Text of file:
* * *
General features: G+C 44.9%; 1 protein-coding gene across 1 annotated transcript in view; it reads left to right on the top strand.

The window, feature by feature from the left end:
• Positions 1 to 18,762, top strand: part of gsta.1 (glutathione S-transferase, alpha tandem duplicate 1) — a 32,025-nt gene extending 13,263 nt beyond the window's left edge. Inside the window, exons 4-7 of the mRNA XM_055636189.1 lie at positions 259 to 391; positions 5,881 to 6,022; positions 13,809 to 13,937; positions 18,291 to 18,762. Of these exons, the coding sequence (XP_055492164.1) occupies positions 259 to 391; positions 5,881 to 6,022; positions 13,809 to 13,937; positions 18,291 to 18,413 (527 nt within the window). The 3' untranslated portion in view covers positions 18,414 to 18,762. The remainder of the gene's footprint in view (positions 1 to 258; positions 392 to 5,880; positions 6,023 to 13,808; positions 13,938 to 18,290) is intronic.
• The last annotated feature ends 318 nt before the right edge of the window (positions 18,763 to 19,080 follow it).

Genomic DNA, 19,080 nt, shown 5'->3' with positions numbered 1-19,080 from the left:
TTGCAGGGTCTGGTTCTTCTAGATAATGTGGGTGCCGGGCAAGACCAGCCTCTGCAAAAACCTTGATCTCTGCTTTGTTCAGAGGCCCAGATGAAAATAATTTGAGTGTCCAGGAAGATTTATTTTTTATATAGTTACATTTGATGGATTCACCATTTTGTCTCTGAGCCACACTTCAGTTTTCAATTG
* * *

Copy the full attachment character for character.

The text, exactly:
General features: G+C 44.9%; 1 protein-coding gene across 1 annotated transcript in view; it reads left to right on the top strand.

The window, feature by feature from the left end:
• Positions 1 to 18,762, top strand: part of gsta.1 (glutathione S-transferase, alpha tandem duplicate 1) — a 32,025-nt gene extending 13,263 nt beyond the window's left edge. Inside the window, exons 4-7 of the mRNA XM_055636189.1 lie at positions 259 to 391; positions 5,881 to 6,022; positions 13,809 to 13,937; positions 18,291 to 18,762. Of these exons, the coding sequence (XP_055492164.1) occupies positions 259 to 391; positions 5,881 to 6,022; positions 13,809 to 13,937; positions 18,291 to 18,413 (527 nt within the window). The 3' untranslated portion in view covers positions 18,414 to 18,762. The remainder of the gene's footprint in view (positions 1 to 258; positions 392 to 5,880; positions 6,023 to 13,808; positions 13,938 to 18,290) is intronic.
• The last annotated feature ends 318 nt before the right edge of the window (positions 18,763 to 19,080 follow it).

Genomic DNA, 19,080 nt, shown 5'->3' with positions numbered 1-19,080 from the left:
TTGCAGGGTCTGGTTCTTCTAGATAATGTGGGTGCCGGGCAAGACCAGCCTCTGCAAAAACCTTGATCTCTGCTTTGTTCAGAGGCCCAGATGAAAATAATTTGAGTGTCCAGGAAGATTTATTTTTTATATAGTTACATTTGATGGATTCACCATTTTGTCTCTGAGCCACACTTCAGTTTTCAATTG